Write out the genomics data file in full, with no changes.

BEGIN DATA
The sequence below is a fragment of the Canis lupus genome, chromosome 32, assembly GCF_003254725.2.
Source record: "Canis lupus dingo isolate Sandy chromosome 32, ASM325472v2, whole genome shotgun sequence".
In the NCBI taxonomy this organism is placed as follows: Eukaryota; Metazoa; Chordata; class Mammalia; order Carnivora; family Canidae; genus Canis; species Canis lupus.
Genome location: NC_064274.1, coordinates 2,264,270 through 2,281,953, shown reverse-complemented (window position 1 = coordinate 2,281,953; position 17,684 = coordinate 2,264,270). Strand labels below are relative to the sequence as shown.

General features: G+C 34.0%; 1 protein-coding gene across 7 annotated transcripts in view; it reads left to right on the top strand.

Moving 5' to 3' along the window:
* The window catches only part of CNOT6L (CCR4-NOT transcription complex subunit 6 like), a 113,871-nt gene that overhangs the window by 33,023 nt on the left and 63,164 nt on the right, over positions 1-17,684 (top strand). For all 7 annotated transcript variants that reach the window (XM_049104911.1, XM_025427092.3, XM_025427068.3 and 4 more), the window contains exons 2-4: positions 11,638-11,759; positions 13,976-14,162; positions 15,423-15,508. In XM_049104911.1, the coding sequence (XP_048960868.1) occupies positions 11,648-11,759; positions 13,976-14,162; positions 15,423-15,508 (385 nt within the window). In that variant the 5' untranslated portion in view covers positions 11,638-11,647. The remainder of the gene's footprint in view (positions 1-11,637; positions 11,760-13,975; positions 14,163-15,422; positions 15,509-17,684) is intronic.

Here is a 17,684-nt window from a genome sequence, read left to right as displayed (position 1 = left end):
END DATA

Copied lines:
The sequence below is a fragment of the Canis lupus genome, chromosome 32, assembly GCF_003254725.2.
Source record: "Canis lupus dingo isolate Sandy chromosome 32, ASM325472v2, whole genome shotgun sequence".
In the NCBI taxonomy this organism is placed as follows: Eukaryota; Metazoa; Chordata; class Mammalia; order Carnivora; family Canidae; genus Canis; species Canis lupus.
Genome location: NC_064274.1, coordinates 2,264,270 through 2,281,953, shown reverse-complemented (window position 1 = coordinate 2,281,953; position 17,684 = coordinate 2,264,270). Strand labels below are relative to the sequence as shown.

General features: G+C 34.0%; 1 protein-coding gene across 7 annotated transcripts in view; it reads left to right on the top strand.

Moving 5' to 3' along the window:
* The window catches only part of CNOT6L (CCR4-NOT transcription complex subunit 6 like), a 113,871-nt gene that overhangs the window by 33,023 nt on the left and 63,164 nt on the right, over positions 1-17,684 (top strand). For all 7 annotated transcript variants that reach the window (XM_049104911.1, XM_025427092.3, XM_025427068.3 and 4 more), the window contains exons 2-4: positions 11,638-11,759; positions 13,976-14,162; positions 15,423-15,508. In XM_049104911.1, the coding sequence (XP_048960868.1) occupies positions 11,648-11,759; positions 13,976-14,162; positions 15,423-15,508 (385 nt within the window). In that variant the 5' untranslated portion in view covers positions 11,638-11,647. The remainder of the gene's footprint in view (positions 1-11,637; positions 11,760-13,975; positions 14,163-15,422; positions 15,509-17,684) is intronic.

Here is a 17,684-nt window from a genome sequence, read left to right as displayed (position 1 = left end):